The Senate rejected President Obama's budget in a 99-0 vote. Sen. Tom Coburn, (R-OK), weighs in.» Read More
The Republican presidential race has got to end sometime, whether it’s April or August. Here are five ways it could be settled.
Rick Santorum is looking to Louisiana for a much-needed rebound as Republican voters go to the polls Saturday in the state's GOP primary.
Rick Santorum says he'll support the eventual GOP nominee, if it isn't him, despite what he insists are similarities between Mitt Romney and President Obama that make them indistinguishable on some issues.
Rick Santorum and Newt Gingrich have been campaigning in Louisiana the hardest as they try to keep their campaigns afloat after Mitt Romney's victory in Illinois.
Adding to GOP criticism from the right, President Obama is taking it from the other side, too. Environmentalists complain his policies are not green enough.
GOP presidential candidate Ron Paul is not ready to throw in the towel and doesn’t think his competitors should yet either, he told CNBC Thursday.
Discussing former Florida governor Jeb Bush's endorsement of Mitt Romney and whether the final days of the primary are coming, with Major Garrett, National Journal and Mark Halperin, Time Magazine.
This time, it was a senior aide to Romney who put his foot in his mouth -- with a comment that some said suggested the candidate could reset his positions, just like an Etch A Sketch game.
Fresh off a decisive victory in Illinois, Mitt Romney won critical establishment support from former Florida Gov. Jeb Bush as he looks to unite the GOP behind his candidacy.
If the U.S. and other nations took military action in Syria it would be "a seismic event" that would be "the greatest blow to Iran in 25 years," Sen. John McCain told CNBC Wednesday.
The Republican presidential candidates are running low on campaign cash as expensive primaries in states like Maryland, New York and Pennsylvania loom, leaving them increasingly reliant on “super PACs,” The New York Times reportsThe New York Times reports.
There will be no knockout punch, but an increasingly confident Mitt Romney expects to tighten his grasp on the Republican presidential nomination with the Illinois primary.
Conservative Republicans controlling the House unveiled a budget blueprint Tuesday that combines slashing cuts to safety net programs for the poor with sharply lower tax rates in an election-year manifesto painting clear campaign differences with President Barack Obama.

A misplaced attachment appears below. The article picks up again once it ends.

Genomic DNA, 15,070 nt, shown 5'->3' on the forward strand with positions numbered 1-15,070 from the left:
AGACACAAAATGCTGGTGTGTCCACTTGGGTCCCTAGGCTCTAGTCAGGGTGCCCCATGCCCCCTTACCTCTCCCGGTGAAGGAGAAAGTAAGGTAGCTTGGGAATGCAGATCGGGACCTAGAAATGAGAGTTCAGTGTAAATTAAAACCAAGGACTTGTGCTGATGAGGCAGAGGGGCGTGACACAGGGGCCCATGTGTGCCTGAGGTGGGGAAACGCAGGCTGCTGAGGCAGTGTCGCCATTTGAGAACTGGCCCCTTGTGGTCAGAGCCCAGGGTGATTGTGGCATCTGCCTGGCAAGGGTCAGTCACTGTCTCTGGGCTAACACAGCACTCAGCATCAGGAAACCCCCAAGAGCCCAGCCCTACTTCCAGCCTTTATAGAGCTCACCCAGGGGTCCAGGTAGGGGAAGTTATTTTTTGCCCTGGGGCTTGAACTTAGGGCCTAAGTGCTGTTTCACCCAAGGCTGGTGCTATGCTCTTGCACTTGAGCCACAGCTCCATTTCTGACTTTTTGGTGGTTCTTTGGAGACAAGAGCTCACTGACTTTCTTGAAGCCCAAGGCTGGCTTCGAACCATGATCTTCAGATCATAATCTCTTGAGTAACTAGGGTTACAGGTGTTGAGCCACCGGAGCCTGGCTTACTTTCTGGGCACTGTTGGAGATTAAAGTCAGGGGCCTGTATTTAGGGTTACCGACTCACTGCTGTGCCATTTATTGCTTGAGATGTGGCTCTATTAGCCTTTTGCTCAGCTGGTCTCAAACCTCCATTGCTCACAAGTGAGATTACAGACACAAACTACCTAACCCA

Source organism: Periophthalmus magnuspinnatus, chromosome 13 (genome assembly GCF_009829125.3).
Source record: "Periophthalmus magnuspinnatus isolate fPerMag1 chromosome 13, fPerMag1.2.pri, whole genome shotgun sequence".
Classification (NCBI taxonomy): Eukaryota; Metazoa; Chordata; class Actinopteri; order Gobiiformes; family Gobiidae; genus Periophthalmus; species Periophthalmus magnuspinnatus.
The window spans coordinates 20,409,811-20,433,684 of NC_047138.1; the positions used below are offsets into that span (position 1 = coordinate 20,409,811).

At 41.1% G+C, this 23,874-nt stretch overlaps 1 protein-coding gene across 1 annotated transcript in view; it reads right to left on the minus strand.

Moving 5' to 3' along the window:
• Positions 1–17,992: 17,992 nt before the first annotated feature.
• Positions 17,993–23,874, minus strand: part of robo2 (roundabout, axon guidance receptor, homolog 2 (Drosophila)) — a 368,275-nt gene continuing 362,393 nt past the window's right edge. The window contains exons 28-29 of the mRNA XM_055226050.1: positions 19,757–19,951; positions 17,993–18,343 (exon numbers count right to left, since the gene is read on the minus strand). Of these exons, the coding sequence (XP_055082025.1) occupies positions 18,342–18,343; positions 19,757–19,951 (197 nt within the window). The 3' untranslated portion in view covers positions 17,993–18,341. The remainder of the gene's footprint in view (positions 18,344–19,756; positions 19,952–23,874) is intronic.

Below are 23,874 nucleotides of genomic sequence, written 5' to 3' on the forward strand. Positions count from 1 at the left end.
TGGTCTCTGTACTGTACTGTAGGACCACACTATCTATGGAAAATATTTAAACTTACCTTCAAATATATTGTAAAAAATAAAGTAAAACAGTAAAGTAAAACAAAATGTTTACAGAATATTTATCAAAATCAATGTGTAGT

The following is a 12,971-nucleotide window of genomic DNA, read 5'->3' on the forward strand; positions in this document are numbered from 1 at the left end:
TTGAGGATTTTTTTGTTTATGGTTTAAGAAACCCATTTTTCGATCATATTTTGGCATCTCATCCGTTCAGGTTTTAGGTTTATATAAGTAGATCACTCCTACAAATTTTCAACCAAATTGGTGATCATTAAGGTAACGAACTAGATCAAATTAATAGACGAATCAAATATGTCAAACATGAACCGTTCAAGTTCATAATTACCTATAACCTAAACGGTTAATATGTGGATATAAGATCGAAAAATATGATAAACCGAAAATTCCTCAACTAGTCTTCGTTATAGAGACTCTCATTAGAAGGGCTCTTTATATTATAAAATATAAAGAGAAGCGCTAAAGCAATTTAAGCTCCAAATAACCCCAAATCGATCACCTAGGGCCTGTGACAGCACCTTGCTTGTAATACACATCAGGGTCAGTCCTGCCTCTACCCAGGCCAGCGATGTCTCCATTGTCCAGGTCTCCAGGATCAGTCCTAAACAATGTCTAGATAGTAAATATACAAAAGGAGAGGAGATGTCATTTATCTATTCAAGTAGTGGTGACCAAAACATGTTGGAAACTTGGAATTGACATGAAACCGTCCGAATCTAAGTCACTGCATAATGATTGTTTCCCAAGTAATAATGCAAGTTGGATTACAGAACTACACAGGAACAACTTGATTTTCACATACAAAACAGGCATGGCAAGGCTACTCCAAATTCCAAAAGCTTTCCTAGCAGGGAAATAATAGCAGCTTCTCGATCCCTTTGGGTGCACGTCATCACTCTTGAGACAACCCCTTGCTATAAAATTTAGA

Eager to draw a contrast with President Barack Obama on taxes and spending, Republicans controlling the House are releasing on Tuesday an election-year budget plan that would impose sharp cuts on many programs in hopes of taming trillion dollar-plus deficits, but would still fail to reach balance over the coming decade.
Campaigning in recent days in Illinois and Missouri, Rick Santorum has sought to motivate his followers by highlighting a different divide: urban versus rural, The New York Times reports.
Mitt Romney may lead in delegates and Rick Santorum might have momentum, but neither is having an easy time exciting even his own voters.
President Obama raised $45 million February for his campaign, collecting nearly twice as much as his monthly average at the end of 2011.
Contention and confusion marred various Republican caucuses in Missouri on Saturday, and one meeting was abruptly shut down, as impassioned supporters of Rick Santorum, Mitt Romney and Ron Paul battled for an edge in the state's complicated delegate selection process.
Republicans are preparing for the possibility that their presidential nomination could be decided at their national convention rather than on the campaign trail, a prospect that would upend one of the rituals of modern politics, the New York Times reports.
After two Deep South losses, Mitt Romney is intensifying his campaign efforts in the economically challenged Midwest -- a friendly region for him -- in hopes of regaining his front-runner's momentum when Illinois holds its Republican presidential primary Tuesday.